LSI CEO Abhi Talwalkar told EE Times that the dynamics of the solid state disk market are shifting. Talwalkar hoped that SandForce, a startup he purchased in 2011 for $370 million would grow up to 35 percent this year but instead it grew only 10 percent. The reason for this is because in 2011 NAND flash memory makers cut capital spending because they believed the NAND flash memory chip market was in oversupply. As a result, NAND flash prices went up around 20 percent this year. At the same time, chip makers like Samsung focused on selling SSDs using own NAND flash memory and controllers, limitting the growth potential of third-party firms like SandForce.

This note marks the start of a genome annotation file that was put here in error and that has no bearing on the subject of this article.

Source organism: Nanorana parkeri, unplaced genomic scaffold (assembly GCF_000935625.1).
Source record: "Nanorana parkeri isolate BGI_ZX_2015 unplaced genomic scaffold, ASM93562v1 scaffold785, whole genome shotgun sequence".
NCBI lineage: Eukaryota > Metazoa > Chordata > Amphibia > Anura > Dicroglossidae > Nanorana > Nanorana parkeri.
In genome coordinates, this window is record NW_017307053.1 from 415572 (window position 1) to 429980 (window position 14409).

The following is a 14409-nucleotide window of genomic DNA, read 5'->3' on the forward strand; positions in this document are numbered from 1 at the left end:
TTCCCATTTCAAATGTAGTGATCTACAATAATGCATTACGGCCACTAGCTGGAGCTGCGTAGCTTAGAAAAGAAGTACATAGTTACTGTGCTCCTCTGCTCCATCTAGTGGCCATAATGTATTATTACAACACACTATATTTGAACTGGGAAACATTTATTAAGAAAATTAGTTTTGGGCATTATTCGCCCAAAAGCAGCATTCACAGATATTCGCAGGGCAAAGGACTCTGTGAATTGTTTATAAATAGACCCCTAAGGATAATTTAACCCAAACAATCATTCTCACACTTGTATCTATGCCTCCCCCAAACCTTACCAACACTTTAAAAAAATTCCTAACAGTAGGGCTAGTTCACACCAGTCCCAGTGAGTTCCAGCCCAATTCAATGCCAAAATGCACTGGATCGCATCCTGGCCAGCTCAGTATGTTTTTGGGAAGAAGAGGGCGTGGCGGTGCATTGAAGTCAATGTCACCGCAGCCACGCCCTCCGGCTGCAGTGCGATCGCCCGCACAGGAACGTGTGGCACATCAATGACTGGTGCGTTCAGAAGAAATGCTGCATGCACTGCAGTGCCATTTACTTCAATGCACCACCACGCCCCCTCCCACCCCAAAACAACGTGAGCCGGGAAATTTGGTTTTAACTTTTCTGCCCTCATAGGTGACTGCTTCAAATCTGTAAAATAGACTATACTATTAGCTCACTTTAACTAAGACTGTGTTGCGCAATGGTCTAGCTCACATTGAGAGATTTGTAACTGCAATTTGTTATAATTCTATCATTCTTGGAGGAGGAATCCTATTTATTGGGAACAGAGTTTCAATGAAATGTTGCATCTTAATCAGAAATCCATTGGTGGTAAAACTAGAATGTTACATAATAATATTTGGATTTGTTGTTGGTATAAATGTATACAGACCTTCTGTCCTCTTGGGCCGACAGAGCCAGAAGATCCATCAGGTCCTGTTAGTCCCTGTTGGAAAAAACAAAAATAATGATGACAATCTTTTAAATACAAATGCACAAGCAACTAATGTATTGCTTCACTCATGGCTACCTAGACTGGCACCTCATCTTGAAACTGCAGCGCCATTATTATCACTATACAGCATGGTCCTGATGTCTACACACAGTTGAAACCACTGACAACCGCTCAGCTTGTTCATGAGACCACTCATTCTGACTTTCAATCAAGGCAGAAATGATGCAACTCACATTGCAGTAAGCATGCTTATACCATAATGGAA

Talwalkar expects that in a couple of years, up to 80 percent of client SSDs will come from NAND flash memory makers:
The NAND vendors are winning business because they can make money at lower selling prices than the independents. For example, one of the independents that is a customer for LSI had to walk away from a multi-million dollar deal selling SSDs to a large PC company this year when the prices went below its costs.
"Three years ago the NAND guys had a fairly small share in SSDs and there were perhaps 50 players in SSDs," said Talwalkar in an interview with EE Times.
"I believe in two to four years 70-80% of client SSDs will come from NAND makers and the rest will come from five to 10 independent SSD makers that have unique business models and/or focus on certain verticals markets or distribution models," he predicted, noting Kingston, Avant, and OCZ among the strong survivors today.